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    How Video Turns Teens into Auteurs

    Helping Kids Tell Their Own Stories

     
    It seems like everyone carries a camera around in their pocket these days, but creating and editing professional video is more than a matter of having a smartphone on hand. And for those less fortunate, even owning a phone can be too much of a barrier to exploring the dynamism of film.

    Young people can sign up for the Media Arts Center San Diego’s Teen Producers Project by visiting the Media Arts Center San Diego’s website.

    To bridge the gap, the Media Arts Center San Diego’s Teen Producers Project is giving young people an opportunity to become storytellers via video.

    “The first goal is to teach kids technology skills and give them exposure to working with digital video and editing equipment they may not have access to,” says Lisa Salus, coordinator of the Teen Producers Project. “The second goal is intertwined with social justice: We want to empower young people to tell stories of their communities and the issues going on around them.”

    For example, local students created this public service announcement about homelessness and the 1.7 million young people who call the streets home each year:

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    Challenging Stereotypes of All Kinds

    For almost 15 years, the Media Arts Center San Diego has worked with thousands of young people from Orange County to Tijuana, Salus says. “Locally, we have projects at the downtown library, in schools across the county, and at local museums and community centers,” she says.

    Learn more about the Teen Producers Project.

    The Media Arts Center San Diego encourages participants in the Teen Producers Project — all aged 12-18 — to use multi-media technology to challenge stereotypes. “They create mini-journalism stories and short documentaries that highlight things going on in their communities or that they experience,” Salus says.

    Ethan van Thillo, founder and executive director of the Media Arts Center San Diego, puts it this way: “They grow up seeing negative portrayals from mainstream news. Here, they’re producing content for the first time that’s more realistic and accurate about the people around them. There’s a sense of pride in being able to express themselves and provide a sense that this is who we are as a community.”

    In this video, high school student Alyssa Lupercio performs a monologue titled “Don’t Tell Me I’m Beautiful” about the power of social media to set expectations about appearance:

    Even a Neighborhood Can Get the Spotlight

    The Media Arts Center San Diego is especially in tune to the struggles of urban neighborhoods. It sits on a once-raggedy stretch of El Cajon Boulevard that’s now seeing a renaissance thanks to the presence of the Media Arts Center’s Digital Gym and growth in local restaurants and businesses. “We’ve seen a ripple effect in the surrounding area,” Salus says, “and we’re thrilled to help the neighborhood turn away from decline.”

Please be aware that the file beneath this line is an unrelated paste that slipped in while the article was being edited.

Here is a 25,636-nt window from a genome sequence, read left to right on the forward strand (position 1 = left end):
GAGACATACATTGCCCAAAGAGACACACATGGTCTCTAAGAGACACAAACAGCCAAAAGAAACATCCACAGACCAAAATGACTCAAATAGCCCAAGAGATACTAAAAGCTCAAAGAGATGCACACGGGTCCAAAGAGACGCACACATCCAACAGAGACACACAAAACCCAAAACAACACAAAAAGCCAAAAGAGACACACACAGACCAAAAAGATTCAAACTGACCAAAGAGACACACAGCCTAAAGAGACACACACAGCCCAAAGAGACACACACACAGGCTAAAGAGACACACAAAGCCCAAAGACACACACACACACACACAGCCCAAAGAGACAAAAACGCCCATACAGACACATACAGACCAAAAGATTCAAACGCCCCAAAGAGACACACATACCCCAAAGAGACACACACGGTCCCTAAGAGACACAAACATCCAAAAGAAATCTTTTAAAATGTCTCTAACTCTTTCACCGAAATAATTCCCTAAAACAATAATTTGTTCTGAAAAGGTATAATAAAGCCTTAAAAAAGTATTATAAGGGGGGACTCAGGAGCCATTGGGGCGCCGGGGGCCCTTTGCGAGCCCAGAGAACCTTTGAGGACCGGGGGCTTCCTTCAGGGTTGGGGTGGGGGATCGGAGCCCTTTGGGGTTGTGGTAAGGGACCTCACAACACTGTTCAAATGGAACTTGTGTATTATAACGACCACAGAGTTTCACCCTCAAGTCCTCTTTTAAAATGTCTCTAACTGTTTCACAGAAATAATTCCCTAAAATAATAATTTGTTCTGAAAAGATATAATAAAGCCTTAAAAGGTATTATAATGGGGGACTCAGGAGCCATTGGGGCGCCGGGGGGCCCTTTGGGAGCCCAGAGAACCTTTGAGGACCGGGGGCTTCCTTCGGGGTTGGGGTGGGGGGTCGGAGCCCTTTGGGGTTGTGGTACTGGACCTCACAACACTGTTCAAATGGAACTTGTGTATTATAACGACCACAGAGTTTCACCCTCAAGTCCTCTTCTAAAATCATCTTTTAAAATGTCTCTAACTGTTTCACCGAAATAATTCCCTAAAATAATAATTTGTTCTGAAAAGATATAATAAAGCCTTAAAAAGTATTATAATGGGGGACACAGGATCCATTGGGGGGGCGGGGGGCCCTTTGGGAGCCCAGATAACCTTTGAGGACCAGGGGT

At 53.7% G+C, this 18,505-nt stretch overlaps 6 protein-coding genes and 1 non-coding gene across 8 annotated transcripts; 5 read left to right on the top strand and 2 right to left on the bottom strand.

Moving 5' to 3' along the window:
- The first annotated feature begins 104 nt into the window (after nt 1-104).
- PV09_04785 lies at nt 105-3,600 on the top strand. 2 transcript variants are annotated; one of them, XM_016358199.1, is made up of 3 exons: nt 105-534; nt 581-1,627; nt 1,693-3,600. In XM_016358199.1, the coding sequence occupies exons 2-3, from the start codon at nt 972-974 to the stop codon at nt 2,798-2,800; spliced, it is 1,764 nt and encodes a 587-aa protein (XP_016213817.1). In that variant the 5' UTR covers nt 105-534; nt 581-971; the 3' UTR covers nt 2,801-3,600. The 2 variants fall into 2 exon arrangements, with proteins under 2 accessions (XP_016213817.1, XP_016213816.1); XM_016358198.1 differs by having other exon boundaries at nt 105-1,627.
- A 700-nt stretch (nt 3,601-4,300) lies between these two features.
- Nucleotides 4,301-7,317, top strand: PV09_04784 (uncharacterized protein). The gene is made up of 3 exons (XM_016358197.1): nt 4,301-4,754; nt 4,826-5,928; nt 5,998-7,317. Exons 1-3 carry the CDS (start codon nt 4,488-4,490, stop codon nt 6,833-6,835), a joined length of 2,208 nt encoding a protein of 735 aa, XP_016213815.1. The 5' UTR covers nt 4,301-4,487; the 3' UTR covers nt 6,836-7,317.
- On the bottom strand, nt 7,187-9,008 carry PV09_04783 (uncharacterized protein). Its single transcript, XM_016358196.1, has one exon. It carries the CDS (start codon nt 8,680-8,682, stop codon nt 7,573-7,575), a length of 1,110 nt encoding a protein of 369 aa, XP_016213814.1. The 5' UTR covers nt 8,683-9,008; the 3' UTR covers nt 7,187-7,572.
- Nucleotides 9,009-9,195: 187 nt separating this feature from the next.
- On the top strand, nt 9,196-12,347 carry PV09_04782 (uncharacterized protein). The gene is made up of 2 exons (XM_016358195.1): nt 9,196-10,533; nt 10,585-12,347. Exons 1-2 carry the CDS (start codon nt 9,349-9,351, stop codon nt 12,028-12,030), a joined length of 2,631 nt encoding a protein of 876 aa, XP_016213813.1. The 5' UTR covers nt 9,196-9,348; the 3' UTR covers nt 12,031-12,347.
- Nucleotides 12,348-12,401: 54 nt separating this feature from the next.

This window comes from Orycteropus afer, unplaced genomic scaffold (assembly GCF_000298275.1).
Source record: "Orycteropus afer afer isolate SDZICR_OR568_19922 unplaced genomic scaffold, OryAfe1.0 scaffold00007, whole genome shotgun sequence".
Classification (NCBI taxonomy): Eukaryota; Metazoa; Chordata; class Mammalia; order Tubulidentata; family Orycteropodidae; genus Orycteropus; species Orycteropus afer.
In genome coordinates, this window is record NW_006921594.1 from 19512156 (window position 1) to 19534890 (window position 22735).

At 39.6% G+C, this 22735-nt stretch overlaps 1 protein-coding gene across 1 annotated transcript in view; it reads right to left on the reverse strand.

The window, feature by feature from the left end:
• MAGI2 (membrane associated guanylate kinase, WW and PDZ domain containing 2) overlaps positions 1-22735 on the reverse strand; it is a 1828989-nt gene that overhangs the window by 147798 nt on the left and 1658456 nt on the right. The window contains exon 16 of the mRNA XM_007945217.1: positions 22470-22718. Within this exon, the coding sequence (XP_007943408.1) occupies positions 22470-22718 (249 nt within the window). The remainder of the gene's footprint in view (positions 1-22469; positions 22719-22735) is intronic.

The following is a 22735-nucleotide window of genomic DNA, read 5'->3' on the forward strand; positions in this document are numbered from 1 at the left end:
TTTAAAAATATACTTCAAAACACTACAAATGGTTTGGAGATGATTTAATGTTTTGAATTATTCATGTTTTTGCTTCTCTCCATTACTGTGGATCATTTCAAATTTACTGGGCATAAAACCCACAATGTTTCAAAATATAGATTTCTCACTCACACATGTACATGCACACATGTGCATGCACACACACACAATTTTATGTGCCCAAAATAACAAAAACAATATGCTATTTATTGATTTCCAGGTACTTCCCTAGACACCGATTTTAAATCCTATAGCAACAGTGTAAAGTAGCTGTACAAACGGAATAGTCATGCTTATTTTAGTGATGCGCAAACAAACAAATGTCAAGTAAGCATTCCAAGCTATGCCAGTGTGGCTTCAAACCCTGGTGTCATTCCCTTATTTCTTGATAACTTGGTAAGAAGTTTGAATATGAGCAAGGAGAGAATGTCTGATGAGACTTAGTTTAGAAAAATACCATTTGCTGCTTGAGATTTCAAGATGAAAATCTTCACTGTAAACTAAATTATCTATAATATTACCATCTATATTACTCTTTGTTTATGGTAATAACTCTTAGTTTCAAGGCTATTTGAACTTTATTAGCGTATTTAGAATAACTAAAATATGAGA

Young filmmakers from the Teen Producers Project created this video about the transformation of El Cajon Boulevard in North Park:

    You may also donate to the Media Arts Center’s 2015 fundraising campaign. A $35 donation will allow the center to waive the normal fee for four hours of class.

    A Place for Those Who Don’t Fit In

    “We’ve created a strong community of students here,” Salus says. “We’ve created a community of students who don’t fit the mold anywhere else. They’re kind of geeky and not jocks, and may not have a network of social connections to call home.”

    The Teen Producers Project is especially helpful to kids who are learning to speak English. “They don’t have a lot of opportunity to be creative,” van Thillo says. “They produce videos in whatever language feels natural, which allows them to express themselves in new ways.”

    In addition to learning about video technology, the students also gain an education about the issues that affect their communities, like housing, poverty and prejudice. “They become experts,” van Thillo says, “and can use that knowledge to improve the world.”

    In this video, students highlight a program that offers an alternative to the court process for young adults and teens who commit minor crimes:

    SDG&E has financially supported Media Arts Center San Diego’s Teen Producers Project for the past four years. It allows MACSD to work with underserved youth throughout San Diego County, teaching them technology, educational, work-readiness, and video production skills.

    Additionally, Media Arts Center San Diego is one of SDG&E’s many community-based “Energy Solutions Partners”. Throughout the year, MACSD promotes energy efficiency programs/opportunities at their annual San Diego Latino Film Festival and via their Digital Gym Community Technology Center and Cinema.

    Finally, SDG&E’s Community Relations Department has hired MACSD’s Video Production Services Department for the past two years, with the goal of spotlighting the many grantees and community organization’s that SDG&E supports. MACSD Video Production Services Department is a work-readiness program that produces professional video work, connecting emerging filmmakers with real-world clients and experienced film producers. Here’s an example of their work that was recently supported by SDG&E.

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